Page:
The Federal Reserve announced that it will keep on engaging in quantitative easing in the amount of $85 billion dollars per month (or more) until unemployment improves.
That is like a medieval doctor bleeding a patient with leeches until his iron deficiency goes away.
Ken Griffin – head of Citadel Capital – noted this week:
As we’ve all learned over the years, if you reduce the cost of capital you increase your use of fixed assets and you take out jobs. Corporate America, seeing an ever increasing cost for its employee base and extraordinarily low interest rates, is taking every step it can possibly take to reduce employment, to build factories abroad and domestically to substitute technology and automated processes for people.
By way of background, Dallas Federal Reserve Bank president Richard Fisher said in 2011:
I firmly believe that the Federal Reserve has already pressed the limits of monetary policy. So-called QE2, to my way of thinking, was of doubtful efficacy, which is why I did not support it to begin with. But even if you believe the costs of QE2 were worth its purported benefits, you would be hard pressed to now say that still more liquidity, or more fuel, is called for given the more than $1.5 trillion in excess bank reserves and the substantial liquid holdings above the normal working capital needs of corporate businesses.
Similarly, former Secretary of Labor Robert Reich pointed out in 2010:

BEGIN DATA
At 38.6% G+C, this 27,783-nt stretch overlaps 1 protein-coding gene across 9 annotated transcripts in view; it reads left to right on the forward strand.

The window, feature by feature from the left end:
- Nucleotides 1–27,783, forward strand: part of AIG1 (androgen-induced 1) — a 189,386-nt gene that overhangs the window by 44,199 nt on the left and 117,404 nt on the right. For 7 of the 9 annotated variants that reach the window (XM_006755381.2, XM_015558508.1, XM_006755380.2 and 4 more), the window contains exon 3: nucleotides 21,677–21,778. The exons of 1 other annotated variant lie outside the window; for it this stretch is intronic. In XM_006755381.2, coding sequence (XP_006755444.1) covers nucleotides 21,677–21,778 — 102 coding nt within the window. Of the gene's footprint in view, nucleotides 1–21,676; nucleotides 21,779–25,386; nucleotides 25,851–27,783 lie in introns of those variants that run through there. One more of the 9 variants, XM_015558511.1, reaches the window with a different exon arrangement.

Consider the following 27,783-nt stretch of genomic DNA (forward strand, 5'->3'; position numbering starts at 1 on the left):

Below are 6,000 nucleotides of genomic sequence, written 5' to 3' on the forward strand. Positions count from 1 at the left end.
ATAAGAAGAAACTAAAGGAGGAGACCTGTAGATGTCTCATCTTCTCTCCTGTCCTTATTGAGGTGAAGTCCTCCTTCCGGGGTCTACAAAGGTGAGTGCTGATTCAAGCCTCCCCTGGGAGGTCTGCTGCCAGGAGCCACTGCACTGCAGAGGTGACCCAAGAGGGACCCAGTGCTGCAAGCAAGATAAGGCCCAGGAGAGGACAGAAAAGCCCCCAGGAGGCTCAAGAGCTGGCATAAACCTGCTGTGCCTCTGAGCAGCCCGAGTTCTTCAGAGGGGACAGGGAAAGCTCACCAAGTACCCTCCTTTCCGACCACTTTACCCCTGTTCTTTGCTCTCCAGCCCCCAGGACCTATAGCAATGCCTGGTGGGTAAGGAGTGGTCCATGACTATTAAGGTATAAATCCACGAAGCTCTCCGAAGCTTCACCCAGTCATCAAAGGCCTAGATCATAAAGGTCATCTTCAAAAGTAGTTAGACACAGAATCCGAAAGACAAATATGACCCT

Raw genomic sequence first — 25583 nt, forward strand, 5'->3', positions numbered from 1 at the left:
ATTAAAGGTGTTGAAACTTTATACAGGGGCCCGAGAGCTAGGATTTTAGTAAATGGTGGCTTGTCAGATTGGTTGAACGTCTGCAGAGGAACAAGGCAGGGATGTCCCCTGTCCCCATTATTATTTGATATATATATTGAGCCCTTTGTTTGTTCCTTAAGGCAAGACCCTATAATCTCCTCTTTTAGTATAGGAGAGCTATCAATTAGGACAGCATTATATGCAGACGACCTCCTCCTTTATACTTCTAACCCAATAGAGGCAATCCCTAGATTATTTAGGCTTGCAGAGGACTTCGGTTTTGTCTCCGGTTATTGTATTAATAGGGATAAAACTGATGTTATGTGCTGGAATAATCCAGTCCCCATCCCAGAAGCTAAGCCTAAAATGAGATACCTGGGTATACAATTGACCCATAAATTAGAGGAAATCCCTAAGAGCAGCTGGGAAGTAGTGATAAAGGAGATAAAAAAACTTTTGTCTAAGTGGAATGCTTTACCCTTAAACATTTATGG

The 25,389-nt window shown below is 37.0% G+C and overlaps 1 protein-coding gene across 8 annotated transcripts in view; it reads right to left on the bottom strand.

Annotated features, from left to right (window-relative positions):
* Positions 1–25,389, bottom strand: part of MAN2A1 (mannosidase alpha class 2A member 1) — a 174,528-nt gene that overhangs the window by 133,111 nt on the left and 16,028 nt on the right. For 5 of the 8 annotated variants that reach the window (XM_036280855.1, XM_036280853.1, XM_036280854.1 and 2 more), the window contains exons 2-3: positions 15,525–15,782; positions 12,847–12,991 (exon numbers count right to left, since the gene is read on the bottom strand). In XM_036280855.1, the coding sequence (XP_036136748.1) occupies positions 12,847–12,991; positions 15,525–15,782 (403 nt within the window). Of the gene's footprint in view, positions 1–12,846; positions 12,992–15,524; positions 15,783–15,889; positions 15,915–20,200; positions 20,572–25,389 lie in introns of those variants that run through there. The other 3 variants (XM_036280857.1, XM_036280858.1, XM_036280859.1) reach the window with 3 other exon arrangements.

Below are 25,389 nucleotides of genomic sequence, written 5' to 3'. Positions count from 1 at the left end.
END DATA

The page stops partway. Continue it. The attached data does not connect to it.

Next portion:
Cheaper money won’t work. Individuals aren’t borrowing because they’re still under a huge debt load. And as their homes drop in value and their jobs and wages continue to disappear, they’re not in a position to borrow. Small businesses aren’t borrowing because they have no reason to expand. Retail business is down, construction is down, even manufacturing suppliers are losing ground.
That leaves large corporations. They’ll be happy to borrow more at even lower rates than now — even though they’re already sitting on mountains of money.
But this big-business borrowing won’t create new jobs. To the contrary, large corporations have been investing their cash to pare back their payrolls. They’ve been buying new factories and facilities abroad (China, Brazil, India), and new labor-replacing software at home.
If Bernanke and company make it even cheaper to borrow, they’ll be unleashing a third corporate strategy for creating more profits but fewer jobs — mergers and acquisitions.
William F. Ford – former president of the Federal Reserve Bank of Atlanta – wrote in 2011: